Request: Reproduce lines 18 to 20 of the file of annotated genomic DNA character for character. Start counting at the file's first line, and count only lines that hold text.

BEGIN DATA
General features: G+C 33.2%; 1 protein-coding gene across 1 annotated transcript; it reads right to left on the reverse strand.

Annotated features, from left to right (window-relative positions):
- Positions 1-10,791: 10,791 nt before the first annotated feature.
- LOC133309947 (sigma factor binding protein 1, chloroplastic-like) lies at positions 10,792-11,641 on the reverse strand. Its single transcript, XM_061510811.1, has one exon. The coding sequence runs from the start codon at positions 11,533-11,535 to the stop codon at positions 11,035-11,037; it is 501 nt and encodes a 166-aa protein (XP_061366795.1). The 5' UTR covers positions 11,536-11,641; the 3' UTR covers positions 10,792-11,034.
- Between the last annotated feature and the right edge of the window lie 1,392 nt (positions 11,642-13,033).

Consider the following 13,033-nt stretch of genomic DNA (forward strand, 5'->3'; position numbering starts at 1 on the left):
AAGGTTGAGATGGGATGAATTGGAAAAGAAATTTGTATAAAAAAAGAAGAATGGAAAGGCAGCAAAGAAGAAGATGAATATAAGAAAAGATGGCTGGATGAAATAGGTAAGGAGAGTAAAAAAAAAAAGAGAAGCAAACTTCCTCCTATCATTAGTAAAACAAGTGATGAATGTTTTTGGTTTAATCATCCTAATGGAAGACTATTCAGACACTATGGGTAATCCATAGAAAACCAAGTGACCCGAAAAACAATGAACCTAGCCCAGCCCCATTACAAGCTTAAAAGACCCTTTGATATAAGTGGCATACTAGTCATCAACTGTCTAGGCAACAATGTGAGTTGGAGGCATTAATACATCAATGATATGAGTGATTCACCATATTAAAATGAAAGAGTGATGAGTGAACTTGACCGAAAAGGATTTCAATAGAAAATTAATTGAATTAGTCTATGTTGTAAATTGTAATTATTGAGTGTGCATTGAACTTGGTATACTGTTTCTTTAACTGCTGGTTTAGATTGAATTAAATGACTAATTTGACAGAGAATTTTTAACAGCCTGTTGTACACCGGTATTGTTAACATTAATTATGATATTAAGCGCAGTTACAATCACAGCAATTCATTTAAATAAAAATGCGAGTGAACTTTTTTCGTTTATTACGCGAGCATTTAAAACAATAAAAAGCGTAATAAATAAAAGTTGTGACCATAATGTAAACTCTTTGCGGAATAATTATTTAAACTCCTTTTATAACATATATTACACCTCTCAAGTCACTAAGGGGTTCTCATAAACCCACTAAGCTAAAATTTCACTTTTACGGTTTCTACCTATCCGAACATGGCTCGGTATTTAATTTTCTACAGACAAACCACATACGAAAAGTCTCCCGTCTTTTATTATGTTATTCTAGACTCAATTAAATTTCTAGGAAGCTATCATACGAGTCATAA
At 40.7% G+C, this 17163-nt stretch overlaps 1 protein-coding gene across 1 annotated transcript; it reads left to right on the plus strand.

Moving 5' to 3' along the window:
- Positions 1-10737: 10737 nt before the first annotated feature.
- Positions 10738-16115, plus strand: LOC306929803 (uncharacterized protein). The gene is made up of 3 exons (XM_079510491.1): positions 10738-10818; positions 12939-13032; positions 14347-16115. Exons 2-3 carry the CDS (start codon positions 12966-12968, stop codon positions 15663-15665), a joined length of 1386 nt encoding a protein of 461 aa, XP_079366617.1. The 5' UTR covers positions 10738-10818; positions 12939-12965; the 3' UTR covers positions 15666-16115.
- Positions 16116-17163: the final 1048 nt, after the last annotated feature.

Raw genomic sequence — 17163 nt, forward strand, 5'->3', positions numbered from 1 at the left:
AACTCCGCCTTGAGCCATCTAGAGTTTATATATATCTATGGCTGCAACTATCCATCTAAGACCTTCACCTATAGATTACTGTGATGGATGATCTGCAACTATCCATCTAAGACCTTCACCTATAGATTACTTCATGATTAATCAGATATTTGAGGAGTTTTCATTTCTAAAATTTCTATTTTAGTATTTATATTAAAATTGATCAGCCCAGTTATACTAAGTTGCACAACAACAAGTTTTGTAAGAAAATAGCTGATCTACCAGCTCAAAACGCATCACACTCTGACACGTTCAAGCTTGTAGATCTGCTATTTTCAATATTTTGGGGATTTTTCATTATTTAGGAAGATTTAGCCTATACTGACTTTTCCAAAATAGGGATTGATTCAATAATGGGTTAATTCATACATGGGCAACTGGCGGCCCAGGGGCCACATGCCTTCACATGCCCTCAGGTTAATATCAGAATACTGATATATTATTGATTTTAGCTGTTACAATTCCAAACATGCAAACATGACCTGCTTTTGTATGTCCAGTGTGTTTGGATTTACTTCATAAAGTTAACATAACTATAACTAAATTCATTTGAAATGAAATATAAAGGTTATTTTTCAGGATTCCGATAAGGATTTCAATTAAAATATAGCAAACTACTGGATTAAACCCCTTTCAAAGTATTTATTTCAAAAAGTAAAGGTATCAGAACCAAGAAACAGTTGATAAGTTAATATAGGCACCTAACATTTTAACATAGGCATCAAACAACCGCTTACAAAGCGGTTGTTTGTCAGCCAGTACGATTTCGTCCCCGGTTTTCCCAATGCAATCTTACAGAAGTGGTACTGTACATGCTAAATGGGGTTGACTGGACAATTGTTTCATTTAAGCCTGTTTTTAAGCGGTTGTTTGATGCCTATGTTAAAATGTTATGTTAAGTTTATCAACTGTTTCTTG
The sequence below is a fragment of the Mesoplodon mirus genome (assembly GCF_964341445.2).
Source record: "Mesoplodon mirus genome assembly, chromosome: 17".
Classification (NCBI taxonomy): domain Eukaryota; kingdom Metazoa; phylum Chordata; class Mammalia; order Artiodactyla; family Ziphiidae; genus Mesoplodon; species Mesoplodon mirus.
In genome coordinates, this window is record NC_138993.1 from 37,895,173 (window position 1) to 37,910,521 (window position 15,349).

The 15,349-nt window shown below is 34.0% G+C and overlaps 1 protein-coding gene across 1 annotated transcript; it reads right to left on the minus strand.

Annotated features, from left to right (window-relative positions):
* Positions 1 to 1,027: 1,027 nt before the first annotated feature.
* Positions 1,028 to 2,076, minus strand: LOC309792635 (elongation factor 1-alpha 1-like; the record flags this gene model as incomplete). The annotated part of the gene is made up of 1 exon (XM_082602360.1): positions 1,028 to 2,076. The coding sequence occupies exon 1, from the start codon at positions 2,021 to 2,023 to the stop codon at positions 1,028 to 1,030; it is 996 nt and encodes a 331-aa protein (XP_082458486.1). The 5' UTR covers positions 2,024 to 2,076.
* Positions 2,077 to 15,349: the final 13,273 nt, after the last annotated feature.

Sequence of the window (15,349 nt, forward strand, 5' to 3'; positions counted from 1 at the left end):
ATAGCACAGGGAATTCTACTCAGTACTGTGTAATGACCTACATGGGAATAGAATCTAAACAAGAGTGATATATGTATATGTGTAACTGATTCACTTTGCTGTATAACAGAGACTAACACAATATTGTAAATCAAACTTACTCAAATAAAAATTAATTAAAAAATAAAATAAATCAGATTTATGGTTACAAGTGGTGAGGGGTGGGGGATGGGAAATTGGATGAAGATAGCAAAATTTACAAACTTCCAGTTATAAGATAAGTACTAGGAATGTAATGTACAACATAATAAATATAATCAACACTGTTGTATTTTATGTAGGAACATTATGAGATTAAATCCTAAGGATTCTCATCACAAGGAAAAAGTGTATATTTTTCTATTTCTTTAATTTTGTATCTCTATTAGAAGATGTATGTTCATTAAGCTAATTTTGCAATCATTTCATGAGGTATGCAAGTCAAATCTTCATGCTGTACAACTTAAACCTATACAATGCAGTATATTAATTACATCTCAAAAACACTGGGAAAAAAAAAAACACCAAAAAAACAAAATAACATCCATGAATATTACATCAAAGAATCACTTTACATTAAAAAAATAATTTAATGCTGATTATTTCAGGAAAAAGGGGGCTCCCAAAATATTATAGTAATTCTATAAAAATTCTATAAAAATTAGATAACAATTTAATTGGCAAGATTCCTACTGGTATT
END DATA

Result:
In genome coordinates, this window is record NC_138993.1 from 37,895,173 (window position 1) to 37,910,521 (window position 15,349).

The 15,349-nt window shown below is 34.0% G+C and overlaps 1 protein-coding gene across 1 annotated transcript; it reads right to left on the minus strand.

Annotated features, from left to right (window-relative positions):